The Infinite Garden: The Importance of Community for Coders and Life

The Infinite Garden: The Importance of Community for Coders and Life

Overlooking a city and watching as thousands of colorful dots move along the sidewalk and down the road, maybe you imagined a garden. The coordination, fragility, and impressiveness of an urban ecosystem. The infinite garden of people streaming past you who you'll never see again, pass by at work, or one of whom could change the trajectory of your life.

The concept of the infinite garden expresses the spirit of the Ethereum Foundation, a non-profit that aims to improve human coordination. The foundation describes coordination as an unwinnable game that's meant to be nurtured so that it may continue to thrive. The metaphor illustrates why cultivating community is important for our professional and personal lives.

Community for Professional Growth

Just as cultivating a garden for practicality is not selfish, meeting other tech workers (both technical and not) presents new opportunities for both you and them. "Networking" is a loaded word because some people misconstrue meeting others as a new opportunity to sell something. However, when done right, meeting others in your industry is about providing value to them rather than turning every human relationship into a cold sales pitch. All but one of the work opportunities I've had were a result of personal connections I developed with others. Developers underestimate their skills and assume that hiring is a one-sided exercise in which hiring is about "giving employees a chance." No. I was able to deliver value to companies that needed a responsible developer. However, I never would have existed to those companies without introducing myself.

I see two kinds of developers who are brilliant but don't care much about community (and should reconsider). Some junior career-minded developers work hard with their heads down on their work assignments and may have side projects or work on DSA problems in their free time. They miss the forest for the trees by being so focused inwardly they don't see the opportunities that present themselves in the outside world. Value in business is created by helping others. An obsession with self-development ironically leads these developers away from opportunities for promotions, new clients, and new connections.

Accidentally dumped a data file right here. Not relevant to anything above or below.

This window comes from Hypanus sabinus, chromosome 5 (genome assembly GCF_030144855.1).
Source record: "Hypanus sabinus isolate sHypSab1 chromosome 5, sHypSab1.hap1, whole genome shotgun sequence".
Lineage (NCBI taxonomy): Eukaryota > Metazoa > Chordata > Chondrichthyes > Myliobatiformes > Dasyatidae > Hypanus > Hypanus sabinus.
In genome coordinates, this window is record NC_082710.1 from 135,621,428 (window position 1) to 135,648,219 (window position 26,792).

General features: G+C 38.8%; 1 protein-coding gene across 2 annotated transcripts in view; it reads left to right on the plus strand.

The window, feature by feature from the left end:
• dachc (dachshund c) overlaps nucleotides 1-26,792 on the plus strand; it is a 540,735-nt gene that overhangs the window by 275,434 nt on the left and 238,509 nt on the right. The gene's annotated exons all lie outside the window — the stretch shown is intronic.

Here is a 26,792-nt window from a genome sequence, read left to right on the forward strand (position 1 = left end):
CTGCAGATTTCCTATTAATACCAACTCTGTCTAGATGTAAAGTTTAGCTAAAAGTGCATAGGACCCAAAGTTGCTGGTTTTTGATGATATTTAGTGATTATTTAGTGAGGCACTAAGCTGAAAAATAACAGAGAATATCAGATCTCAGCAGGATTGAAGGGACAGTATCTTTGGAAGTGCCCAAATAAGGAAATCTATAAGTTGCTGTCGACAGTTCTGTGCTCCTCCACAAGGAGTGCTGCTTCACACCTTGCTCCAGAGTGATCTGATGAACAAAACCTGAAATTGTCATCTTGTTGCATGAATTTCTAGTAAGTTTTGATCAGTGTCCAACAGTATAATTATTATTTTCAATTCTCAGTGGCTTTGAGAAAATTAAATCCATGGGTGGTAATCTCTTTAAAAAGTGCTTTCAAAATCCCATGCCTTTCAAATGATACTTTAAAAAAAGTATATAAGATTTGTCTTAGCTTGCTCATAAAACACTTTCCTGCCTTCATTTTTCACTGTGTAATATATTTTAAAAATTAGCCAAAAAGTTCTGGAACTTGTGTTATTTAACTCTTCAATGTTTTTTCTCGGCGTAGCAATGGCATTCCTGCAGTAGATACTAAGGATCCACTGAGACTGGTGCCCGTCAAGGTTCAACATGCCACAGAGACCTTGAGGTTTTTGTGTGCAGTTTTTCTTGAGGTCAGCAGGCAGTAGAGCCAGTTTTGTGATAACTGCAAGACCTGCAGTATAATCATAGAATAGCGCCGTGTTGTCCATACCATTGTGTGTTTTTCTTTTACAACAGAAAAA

Some senior career-minded developers have decades of experience and earn high salaries and respect from their peers. Yet, at the end of the day, they may isolate themselves from the rest of society--often for good reason. Maybe they live far from others in a house in the suburbs or just have a large family to take care of. With this kind of developer, I've seen regrets that they didn't take more risks, sometimes at the expense of their self-fulfillment or their earning potential.

XKCD comic

Networking is exciting!

Community for Personal Growth

Day by day we fall deeper into our routines. We water the same flowers, take the same path to work, see the same people at the gym, and unwittingly limit what life has to offer us. Routine isn't inherently bad--it's comfortable. Some developers would prefer to stay in their routines and aren't motivated by career growth or meeting new people. Yet, there's still a convincing argument for investing time into meeting others.

While some garden to reap useful crops, others do it because a nice garden makes it easier to appreciate life. Developers love to focus on outcomes, but it's not always obvious to us when an activity is worth doing (unless an article guilts us into it). Maybe this is that article.

Anecdotally, I've hosted meetups (tech and non-tech) since college and I've seen lasting friendships start because the same people took just an hour each week to show up to an event. During the week I'd have an event to look forward to and meeting people naturally leads to more meetups. For the outcome-driven developers, I apologize but I haven't found statistics on your chance to make a friendship or median years of friendship created per meetup attended. However, there is convincing evidence that around a quarter of Americans report being lonely, so why don't we change that?

Always staying in? You might be missing out.

Why Not?

The infinite garden encapsulates the importance of community for our professional and personal lives, particularly for developers who too often stay cooped up in some room alone with a laptop. Networking and building relationships in the tech industry are valuable, not just for career advancement, but also for personal fulfillment and combating loneliness. Developers, both junior and senior, should consider sacrificing their routines to explore opportunities for connection and growth. Whether it's for career progression, or just a happier life, cultivating a community will nurture a garden that enriches your life as much as the lives of the people around you.

Thanks for reading! Feel free to connect with me on LinkedIn or Twitter


XKCD comic:

Remote worker painting:

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